Yet the successful strategies are not always those that are easiest to stick to. The best ways to lose weight are to use 25cm plates (an average 0.9kg weight loss in a month), avoid eating while watching television (0.7kg weight loss), and eat fruit before snacking (0.5kg weight loss). If you’re munching through The Biggest Loser, you may be missing the point.

These results are consistent with the notion that we eat more with our eyes than our stomachs. Indeed, other evidence shows that those who decide when to stop eating based on external cues (of the kind “I stop eating when my drink runs out”) are more likely to be overweight than people who say they stop eating when they feel full.

Can public policy help too? One popular solution among politicians is to require restaurants to label the kilojoule content of each dish. In principle, one might think that more information can only benefit consumers. But by surveying customers before and after New York City’s 2007 adoption of such a law, Julie Downs and co-authors conclude that the rule did not reduce food consumption. Indeed, the authors find some evidence that dieters consumed more kilojoules after the labelling law came into effect, which they attribute to the fact that dieters tend to overestimate the amount of energy in a meal. If the legislature’s intention was just to increase information, then the law succeeded; but if they had hoped that it would help people lose weight, it was an abject failure.


Although behavioural economics is still a relatively young field, research such as this may be helping to bring a little more rigour into the notoriously unscientific diet industry. With obesity being one of the leading health concerns in developed nations today, even modest advances in our knowledge can have a substantial payoff. Who knows: perhaps the “behavioural economics diet” will be coming soon to a bookshop near you?

  1. Pages:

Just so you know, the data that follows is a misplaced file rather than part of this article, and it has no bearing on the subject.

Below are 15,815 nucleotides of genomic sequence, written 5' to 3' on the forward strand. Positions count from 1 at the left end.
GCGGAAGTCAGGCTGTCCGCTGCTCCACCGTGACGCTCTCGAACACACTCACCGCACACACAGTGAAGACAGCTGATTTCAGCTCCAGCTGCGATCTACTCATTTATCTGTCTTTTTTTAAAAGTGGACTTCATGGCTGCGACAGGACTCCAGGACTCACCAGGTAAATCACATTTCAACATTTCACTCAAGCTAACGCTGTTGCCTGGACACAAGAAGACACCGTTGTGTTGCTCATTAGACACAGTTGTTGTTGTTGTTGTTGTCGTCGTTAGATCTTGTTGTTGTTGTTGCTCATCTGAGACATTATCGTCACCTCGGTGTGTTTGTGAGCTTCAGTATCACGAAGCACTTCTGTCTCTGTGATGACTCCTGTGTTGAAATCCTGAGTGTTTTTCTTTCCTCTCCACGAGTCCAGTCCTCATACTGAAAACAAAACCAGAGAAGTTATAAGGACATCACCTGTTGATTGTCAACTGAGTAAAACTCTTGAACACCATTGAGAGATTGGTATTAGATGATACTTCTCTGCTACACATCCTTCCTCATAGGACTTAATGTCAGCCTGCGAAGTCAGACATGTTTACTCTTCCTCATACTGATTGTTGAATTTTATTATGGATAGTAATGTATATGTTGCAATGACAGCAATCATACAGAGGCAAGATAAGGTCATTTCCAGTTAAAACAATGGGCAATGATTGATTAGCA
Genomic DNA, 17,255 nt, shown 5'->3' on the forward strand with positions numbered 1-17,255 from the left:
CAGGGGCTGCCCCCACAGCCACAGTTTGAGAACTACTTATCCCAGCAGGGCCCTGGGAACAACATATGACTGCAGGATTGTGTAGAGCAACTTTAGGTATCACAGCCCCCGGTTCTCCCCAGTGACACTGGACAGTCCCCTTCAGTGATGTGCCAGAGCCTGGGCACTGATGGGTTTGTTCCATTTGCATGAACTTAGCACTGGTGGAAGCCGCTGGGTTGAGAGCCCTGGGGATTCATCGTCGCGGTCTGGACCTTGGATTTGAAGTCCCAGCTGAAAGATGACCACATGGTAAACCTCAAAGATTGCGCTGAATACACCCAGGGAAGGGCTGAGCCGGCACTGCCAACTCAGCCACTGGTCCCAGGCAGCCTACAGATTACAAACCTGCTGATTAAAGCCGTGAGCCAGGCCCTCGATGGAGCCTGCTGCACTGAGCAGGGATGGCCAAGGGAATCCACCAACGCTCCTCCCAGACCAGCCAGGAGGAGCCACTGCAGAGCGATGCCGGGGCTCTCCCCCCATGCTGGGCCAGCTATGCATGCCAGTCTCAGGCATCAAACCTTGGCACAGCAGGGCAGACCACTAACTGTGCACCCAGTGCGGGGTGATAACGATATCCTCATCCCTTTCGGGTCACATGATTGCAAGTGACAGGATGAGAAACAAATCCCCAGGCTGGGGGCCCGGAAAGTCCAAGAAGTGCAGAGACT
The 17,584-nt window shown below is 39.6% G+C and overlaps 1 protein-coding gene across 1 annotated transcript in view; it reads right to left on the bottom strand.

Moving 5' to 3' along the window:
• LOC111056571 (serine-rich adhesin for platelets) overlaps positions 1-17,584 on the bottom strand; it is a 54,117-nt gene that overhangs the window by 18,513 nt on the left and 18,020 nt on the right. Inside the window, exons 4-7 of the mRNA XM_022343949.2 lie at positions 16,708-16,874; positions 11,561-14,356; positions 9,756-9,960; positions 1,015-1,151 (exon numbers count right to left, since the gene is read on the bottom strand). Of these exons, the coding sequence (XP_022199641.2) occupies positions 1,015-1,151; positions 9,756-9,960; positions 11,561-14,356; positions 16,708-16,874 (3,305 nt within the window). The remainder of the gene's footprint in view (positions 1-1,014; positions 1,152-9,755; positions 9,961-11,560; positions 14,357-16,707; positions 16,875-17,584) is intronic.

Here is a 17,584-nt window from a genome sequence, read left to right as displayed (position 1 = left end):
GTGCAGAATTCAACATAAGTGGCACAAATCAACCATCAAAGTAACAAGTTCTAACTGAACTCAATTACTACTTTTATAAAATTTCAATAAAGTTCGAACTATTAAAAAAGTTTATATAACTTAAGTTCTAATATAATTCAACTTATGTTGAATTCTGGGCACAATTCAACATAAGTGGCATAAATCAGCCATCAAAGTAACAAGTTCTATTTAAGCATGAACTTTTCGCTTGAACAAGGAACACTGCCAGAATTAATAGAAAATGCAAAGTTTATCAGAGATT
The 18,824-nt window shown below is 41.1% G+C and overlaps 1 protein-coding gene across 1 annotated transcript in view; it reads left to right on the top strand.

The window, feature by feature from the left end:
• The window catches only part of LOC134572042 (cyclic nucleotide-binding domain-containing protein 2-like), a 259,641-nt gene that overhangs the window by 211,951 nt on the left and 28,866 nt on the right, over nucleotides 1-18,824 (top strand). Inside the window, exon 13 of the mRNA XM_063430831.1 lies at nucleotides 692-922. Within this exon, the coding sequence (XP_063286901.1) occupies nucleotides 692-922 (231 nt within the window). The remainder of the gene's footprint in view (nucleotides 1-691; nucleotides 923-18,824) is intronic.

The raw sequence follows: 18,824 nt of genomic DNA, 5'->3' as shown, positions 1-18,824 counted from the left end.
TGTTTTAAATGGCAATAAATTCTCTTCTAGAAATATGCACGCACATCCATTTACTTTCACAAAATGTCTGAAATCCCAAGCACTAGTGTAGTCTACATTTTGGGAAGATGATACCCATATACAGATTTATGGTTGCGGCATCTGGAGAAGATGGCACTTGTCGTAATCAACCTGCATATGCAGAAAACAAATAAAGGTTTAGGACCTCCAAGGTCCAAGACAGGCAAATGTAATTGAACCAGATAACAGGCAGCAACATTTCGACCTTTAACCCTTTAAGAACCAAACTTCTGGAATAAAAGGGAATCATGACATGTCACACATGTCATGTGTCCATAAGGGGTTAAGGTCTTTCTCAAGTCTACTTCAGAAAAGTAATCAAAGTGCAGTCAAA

2. Page 1
  3. All

First published in the Australian Financial Review on July 28, 2009.

Discuss in our Forums

See what other readers are saying about this article!

Click here to read & post comments.

3 posts so far.

Share this:
reddit this reddit thisbookmark with Del.icio.usdigg thisseed newsvineSeed NewsvineStumbleUpon StumbleUponsubmit to propellerkwoff it

About the Author

Andrew Leigh is the member for Fraser (ACT). Prior to his election in 2010, he was a professor in the Research School of Economics at the Australian National University, and has previously worked as associate to Justice Michael Kirby of the High Court of Australia, a lawyer for Clifford Chance (London), and a researcher for the Progressive Policy Institute (Washington DC). He holds a PhD from Harvard University and has published three books and over 50 journal articles. His books include Disconnected (2010), Battlers and Billionaires (2013) and The Economics of Just About Everything (2014).

Other articles by this Author

All articles by Andrew Leigh

Creative Commons LicenseThis work is licensed under a Creative Commons License.

Photo of Andrew Leigh
Article Tools
Comment 3 comments
Print Printable version
Subscribe Subscribe
Email Email a friend

About Us Search Discuss Feedback Legals Privacy